About the same time, each state replaced its colonial government with popular conventions, and shortly thereafter with relatively democratic state constitutions. In adopting its 1780 state constitution, Massachusetts began the tradition of ratifying state constitutions by popular referendum.

Yet another government created by consent emerged in 1777: the new Republic of Vermont, which voluntarily joined the United States 14 years later.

During the years 1787–90, Americans ratified a new federal Constitution, in what then was probably the most democratic national decision-making procedure in history. In all states, even men of modest means could vote for delegates to the state ratifying conventions. In some states, the electorate included women and free African Americans.

A much-discussed part of the new Constitution was a provision (Article V) allowing the people to control their own government through constitutional amendment. One provision enabled the people to bypass even elected federal officials by permitting their state legislatures to trigger a convention for proposing amendments.

Constitutional amendment eventually produced a Bill of Rights, emancipation for the slaves, and full citizenship rights for all.

The Mayflower Compact tradition of migrating to uninhabited or lightly inhabited areas and creating new governments by consent continued throughout the settlement of the American West. The best-known example may be the Republic of Texas (1836), but there were many instances on smaller scales. As some scholars have documented, long before federal officials were able to establish control over a territory, miners and other settlers frequently had erected effective democratic institutions of their own.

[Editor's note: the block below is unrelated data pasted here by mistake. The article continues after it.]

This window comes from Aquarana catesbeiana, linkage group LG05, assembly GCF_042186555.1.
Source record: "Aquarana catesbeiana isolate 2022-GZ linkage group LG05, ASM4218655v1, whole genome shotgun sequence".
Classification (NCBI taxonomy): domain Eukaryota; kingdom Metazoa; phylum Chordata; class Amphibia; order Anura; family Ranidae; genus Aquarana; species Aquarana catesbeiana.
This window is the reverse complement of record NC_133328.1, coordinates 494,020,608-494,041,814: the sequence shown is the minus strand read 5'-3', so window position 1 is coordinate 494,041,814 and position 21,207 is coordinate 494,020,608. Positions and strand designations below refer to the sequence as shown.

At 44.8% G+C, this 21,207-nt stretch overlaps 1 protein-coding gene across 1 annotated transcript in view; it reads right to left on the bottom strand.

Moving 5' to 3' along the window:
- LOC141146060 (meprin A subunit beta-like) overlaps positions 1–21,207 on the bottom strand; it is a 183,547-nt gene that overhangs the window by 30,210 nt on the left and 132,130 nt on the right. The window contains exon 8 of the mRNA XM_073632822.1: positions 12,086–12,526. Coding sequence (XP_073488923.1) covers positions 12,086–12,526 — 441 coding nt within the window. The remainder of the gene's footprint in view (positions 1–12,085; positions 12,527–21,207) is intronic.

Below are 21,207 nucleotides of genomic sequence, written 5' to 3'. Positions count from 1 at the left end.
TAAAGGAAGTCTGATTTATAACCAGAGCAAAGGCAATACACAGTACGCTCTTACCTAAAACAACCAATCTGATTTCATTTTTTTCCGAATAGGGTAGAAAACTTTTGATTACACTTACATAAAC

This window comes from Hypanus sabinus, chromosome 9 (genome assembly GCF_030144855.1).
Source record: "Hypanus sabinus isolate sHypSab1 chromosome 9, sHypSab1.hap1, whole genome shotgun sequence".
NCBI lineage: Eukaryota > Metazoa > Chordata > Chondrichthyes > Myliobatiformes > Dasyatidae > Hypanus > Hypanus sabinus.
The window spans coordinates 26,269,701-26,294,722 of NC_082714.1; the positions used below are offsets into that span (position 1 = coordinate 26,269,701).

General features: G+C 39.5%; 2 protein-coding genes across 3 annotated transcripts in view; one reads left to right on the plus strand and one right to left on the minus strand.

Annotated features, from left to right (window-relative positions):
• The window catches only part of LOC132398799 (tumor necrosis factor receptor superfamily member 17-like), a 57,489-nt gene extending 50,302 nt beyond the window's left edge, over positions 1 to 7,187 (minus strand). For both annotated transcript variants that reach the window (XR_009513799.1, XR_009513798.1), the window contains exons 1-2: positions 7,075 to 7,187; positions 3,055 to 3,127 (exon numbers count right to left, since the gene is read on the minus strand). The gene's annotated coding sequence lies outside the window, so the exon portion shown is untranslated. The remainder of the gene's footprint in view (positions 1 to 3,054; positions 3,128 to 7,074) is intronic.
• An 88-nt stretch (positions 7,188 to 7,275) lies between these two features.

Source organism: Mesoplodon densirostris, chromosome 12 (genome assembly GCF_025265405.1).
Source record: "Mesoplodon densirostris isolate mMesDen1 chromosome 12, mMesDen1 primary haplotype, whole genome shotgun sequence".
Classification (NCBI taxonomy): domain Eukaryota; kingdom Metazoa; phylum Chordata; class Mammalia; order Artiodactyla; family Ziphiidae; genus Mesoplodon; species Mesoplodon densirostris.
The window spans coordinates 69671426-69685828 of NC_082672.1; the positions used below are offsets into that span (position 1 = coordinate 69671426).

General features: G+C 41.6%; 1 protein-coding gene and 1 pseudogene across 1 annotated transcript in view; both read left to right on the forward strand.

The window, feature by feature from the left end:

Slavery was, of course, also important in American history. But it was nowhere near as central as the theme of self-governance initiated by the Mayflower Compact. Most of the American settlements formed by popular consent lay in states that entirely or largely rejected slavery. And as time went on, those states became far more populous and prosperous than those with slaves. As a result, even at slavery’s height (about 1860), slaves composed less than 13 percent of the American population. Their owners represented less than 8 percent.

That is why freedom eventually overwhelmed servitude.

Yes, we do well to honor the Mayflower Compact.

The Text of the Mayflower Compact

Having undertaken, for the Glory of God, and advancements of the Christian faith, and the honor of our King and Country, a voyage to plant the first colony in the Northern parts of Virginia; do by these presents, solemnly and mutually, in the presence of God, and one another; covenant and combine ourselves together into a civil body politic; for our better ordering, and preservation and furtherance of the ends aforesaid; and by virtue hereof to enact, constitute, and frame, such just and equal laws, ordinances, acts, constitutions, and offices, from time to time, as shall be thought most meet and convenient for the general good of the colony; unto which we promise all due submission and obedience.
Rob Natelson is a senior fellow in constitutional jurisprudence at the Independence Institute in Denver. He was a law professor for 25 years and is the author of “The Original Constitution: What It Actually Said and Meant“ (3rd ed., 2014).
Views expressed in this article are opinions of the author and do not necessarily reflect the views of The Epoch Times.
Robert G. Natelson, a former constitutional law professor who is senior fellow in constitutional jurisprudence at the Independence Institute in Denver, authored “The Original Constitution: What It Actually Said and Meant” (3rd ed., 2015). He is a contributor to The Heritage Foundation’s “Heritage Guide to the Constitution.”